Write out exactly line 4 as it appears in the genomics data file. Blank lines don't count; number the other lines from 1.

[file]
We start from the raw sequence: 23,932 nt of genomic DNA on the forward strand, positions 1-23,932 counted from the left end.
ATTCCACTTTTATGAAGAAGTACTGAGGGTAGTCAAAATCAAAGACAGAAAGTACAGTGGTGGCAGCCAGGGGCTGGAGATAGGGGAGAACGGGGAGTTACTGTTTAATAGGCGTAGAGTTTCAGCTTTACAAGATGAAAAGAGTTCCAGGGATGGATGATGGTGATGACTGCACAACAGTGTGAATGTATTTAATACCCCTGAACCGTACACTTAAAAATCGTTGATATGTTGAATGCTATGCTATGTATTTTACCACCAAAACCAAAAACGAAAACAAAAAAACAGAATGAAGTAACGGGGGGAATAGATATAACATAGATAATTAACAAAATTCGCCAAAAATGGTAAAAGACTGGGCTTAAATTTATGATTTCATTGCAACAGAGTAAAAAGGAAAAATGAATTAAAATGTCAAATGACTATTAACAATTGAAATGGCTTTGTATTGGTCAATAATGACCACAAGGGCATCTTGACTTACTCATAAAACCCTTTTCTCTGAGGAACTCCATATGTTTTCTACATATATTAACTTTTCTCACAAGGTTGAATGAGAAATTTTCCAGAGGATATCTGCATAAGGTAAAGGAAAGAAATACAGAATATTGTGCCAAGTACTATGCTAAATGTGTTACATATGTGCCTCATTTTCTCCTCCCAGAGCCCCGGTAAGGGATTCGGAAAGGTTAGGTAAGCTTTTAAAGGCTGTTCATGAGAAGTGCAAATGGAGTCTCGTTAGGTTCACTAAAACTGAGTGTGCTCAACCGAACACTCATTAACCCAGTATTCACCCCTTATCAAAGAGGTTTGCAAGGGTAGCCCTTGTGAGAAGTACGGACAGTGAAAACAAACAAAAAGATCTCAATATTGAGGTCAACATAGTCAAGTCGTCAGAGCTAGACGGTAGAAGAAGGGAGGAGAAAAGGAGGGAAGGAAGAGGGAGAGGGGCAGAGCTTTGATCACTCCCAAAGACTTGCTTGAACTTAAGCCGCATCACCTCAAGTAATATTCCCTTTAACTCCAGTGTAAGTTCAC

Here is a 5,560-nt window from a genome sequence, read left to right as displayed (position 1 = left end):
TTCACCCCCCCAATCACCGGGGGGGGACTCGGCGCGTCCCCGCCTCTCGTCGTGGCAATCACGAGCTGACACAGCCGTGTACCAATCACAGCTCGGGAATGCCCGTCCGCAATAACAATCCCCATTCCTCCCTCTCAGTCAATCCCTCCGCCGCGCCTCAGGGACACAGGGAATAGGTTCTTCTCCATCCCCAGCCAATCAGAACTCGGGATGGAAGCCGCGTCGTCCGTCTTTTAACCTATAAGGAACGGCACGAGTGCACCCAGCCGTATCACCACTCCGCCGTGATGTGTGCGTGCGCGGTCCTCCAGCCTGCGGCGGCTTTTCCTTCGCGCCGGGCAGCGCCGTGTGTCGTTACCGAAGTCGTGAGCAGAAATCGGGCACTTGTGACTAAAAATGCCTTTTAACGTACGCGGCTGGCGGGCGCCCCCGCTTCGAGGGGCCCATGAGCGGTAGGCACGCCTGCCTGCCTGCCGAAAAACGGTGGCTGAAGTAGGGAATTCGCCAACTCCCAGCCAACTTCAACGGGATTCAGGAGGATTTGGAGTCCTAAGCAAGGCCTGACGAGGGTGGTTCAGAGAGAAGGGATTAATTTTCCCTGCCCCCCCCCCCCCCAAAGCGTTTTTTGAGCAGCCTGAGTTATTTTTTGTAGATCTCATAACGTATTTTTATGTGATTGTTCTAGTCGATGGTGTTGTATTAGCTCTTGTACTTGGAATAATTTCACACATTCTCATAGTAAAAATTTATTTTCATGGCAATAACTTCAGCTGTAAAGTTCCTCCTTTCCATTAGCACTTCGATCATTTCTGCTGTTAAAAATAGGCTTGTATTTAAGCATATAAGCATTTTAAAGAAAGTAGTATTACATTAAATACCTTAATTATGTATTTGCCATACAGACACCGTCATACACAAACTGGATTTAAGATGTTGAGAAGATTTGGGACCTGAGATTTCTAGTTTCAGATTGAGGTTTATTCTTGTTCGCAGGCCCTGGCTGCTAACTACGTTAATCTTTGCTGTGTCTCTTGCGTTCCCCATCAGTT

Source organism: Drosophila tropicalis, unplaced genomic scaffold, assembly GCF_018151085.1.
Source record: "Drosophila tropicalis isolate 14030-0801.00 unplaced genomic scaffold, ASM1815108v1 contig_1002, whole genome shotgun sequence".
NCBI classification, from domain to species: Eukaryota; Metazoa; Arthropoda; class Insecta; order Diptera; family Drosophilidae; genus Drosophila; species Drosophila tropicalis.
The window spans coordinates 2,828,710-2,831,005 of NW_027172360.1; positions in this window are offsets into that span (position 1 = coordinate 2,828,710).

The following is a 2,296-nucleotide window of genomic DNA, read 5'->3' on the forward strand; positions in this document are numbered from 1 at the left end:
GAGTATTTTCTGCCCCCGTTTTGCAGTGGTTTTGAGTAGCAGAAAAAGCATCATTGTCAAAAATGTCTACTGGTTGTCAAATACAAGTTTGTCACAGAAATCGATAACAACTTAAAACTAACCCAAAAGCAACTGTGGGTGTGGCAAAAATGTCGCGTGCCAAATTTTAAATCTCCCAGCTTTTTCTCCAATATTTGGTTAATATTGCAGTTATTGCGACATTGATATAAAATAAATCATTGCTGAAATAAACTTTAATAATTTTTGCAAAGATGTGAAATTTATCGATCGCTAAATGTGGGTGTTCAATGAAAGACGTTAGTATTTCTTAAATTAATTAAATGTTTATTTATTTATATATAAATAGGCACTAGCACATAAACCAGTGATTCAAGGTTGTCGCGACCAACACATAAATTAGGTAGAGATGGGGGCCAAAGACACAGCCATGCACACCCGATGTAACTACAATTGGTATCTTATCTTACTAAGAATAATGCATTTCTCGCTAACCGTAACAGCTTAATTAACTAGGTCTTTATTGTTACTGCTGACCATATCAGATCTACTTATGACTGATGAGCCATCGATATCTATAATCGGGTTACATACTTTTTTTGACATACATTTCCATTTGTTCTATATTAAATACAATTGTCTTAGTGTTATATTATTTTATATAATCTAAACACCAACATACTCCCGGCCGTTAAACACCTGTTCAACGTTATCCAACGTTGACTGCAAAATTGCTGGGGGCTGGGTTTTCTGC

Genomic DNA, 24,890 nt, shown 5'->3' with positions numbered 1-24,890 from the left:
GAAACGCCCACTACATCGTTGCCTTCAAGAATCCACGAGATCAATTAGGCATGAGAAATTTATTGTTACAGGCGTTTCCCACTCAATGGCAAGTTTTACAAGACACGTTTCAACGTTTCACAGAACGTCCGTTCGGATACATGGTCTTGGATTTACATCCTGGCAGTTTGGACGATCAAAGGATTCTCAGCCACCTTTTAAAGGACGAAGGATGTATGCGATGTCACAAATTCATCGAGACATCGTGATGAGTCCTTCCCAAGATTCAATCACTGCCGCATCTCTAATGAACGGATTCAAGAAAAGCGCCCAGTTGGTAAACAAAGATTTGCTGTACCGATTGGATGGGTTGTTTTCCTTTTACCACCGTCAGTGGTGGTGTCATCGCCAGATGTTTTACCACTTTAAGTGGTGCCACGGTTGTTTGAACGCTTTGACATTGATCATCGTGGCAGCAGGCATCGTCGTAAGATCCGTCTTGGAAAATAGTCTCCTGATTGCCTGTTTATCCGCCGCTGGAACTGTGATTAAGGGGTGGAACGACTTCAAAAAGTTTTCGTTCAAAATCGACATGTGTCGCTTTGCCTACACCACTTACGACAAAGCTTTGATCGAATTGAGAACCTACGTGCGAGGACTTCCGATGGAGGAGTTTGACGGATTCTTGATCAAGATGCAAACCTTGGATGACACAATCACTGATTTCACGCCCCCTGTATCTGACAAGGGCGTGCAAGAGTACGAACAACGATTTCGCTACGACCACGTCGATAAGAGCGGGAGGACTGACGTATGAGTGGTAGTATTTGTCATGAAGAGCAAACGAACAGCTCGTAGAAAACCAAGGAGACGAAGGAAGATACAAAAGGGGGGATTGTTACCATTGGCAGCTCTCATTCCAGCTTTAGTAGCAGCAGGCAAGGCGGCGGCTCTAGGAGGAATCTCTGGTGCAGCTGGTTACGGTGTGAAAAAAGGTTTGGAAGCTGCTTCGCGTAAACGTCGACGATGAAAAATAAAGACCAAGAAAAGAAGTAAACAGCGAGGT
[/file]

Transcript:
TTCACCCCCCCAATCACCGGGGGGGGACTCGGCGCGTCCCCGCCTCTCGTCGTGGCAATCACGAGCTGACACAGCCGTGTACCAATCACAGCTCGGGAATGCCCGTCCGCAATAACAATCCCCATTCCTCCCTCTCAGTCAATCCCTCCGCCGCGCCTCAGGGACACAGGGAATAGGTTCTTCTCCATCCCCAGCCAATCAGAACTCGGGATGGAAGCCGCGTCGTCCGTCTTTTAACCTATAAGGAACGGCACGAGTGCACCCAGCCGTATCACCACTCCGCCGTGATGTGTGCGTGCGCGGTCCTCCAGCCTGCGGCGGCTTTTCCTTCGCGCCGGGCAGCGCCGTGTGTCGTTACCGAAGTCGTGAGCAGAAATCGGGCACTTGTGACTAAAAATGCCTTTTAACGTACGCGGCTGGCGGGCGCCCCCGCTTCGAGGGGCCCATGAGCGGTAGGCACGCCTGCCTGCCTGCCGAAAAACGGTGGCTGAAGTAGGGAATTCGCCAACTCCCAGCCAACTTCAACGGGATTCAGGAGGATTTGGAGTCCTAAGCAAGGCCTGACGAGGGTGGTTCAGAGAGAAGGGATTAATTTTCCCTGCCCCCCCCCCCCCCAAAGCGTTTTTTGAGCAGCCTGAGTTATTTTTTGTAGATCTCATAACGTATTTTTATGTGATTGTTCTAGTCGATGGTGTTGTATTAGCTCTTGTACTTGGAATAATTTCACACATTCTCATAGTAAAAATTTATTTTCATGGCAATAACTTCAGCTGTAAAGTTCCTCCTTTCCATTAGCACTTCGATCATTTCTGCTGTTAAAAATAGGCTTGTATTTAAGCATATAAGCATTTTAAAGAAAGTAGTATTACATTAAATACCTTAATTATGTATTTGCCATACAGACACCGTCATACACAAACTGGATTTAAGATGTTGAGAAGATTTGGGACCTGAGATTTCTAGTTTCAGATTGAGGTTTATTCTTGTTCGCAGGCCCTGGCTGCTAACTACGTTAATCTTTGCTGTGTCTCTTGCGTTCCCCATCAGTT